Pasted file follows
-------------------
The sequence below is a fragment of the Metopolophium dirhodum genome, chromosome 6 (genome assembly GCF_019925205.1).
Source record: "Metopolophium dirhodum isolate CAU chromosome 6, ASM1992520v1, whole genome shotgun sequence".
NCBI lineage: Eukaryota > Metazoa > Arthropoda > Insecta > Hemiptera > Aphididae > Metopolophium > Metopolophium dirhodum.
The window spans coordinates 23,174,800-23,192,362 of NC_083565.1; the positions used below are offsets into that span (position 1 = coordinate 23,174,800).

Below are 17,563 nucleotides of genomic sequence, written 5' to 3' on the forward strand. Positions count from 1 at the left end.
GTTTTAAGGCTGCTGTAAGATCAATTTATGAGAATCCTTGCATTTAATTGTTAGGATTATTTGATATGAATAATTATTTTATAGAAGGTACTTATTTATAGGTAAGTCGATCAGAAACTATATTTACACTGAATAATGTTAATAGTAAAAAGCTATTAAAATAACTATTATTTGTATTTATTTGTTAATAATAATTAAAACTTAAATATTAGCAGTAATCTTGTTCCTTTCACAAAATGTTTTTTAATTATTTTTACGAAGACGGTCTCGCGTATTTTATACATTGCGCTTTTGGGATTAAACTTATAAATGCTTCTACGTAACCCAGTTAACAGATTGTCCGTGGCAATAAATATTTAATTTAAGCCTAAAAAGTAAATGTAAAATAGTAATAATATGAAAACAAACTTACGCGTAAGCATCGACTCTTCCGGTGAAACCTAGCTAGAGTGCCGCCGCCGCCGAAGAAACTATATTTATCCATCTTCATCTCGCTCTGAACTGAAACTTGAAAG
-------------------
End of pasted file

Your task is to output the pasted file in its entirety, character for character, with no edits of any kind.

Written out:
The sequence below is a fragment of the Metopolophium dirhodum genome, chromosome 6 (genome assembly GCF_019925205.1).
Source record: "Metopolophium dirhodum isolate CAU chromosome 6, ASM1992520v1, whole genome shotgun sequence".
NCBI lineage: Eukaryota > Metazoa > Arthropoda > Insecta > Hemiptera > Aphididae > Metopolophium > Metopolophium dirhodum.
The window spans coordinates 23,174,800-23,192,362 of NC_083565.1; the positions used below are offsets into that span (position 1 = coordinate 23,174,800).

Below are 17,563 nucleotides of genomic sequence, written 5' to 3' on the forward strand. Positions count from 1 at the left end.
GTTTTAAGGCTGCTGTAAGATCAATTTATGAGAATCCTTGCATTTAATTGTTAGGATTATTTGATATGAATAATTATTTTATAGAAGGTACTTATTTATAGGTAAGTCGATCAGAAACTATATTTACACTGAATAATGTTAATAGTAAAAAGCTATTAAAATAACTATTATTTGTATTTATTTGTTAATAATAATTAAAACTTAAATATTAGCAGTAATCTTGTTCCTTTCACAAAATGTTTTTTAATTATTTTTACGAAGACGGTCTCGCGTATTTTATACATTGCGCTTTTGGGATTAAACTTATAAATGCTTCTACGTAACCCAGTTAACAGATTGTCCGTGGCAATAAATATTTAATTTAAGCCTAAAAAGTAAATGTAAAATAGTAATAATATGAAAACAAACTTACGCGTAAGCATCGACTCTTCCGGTGAAACCTAGCTAGAGTGCCGCCGCCGCCGAAGAAACTATATTTATCCATCTTCATCTCGCTCTGAACTGAAACTTGAAAG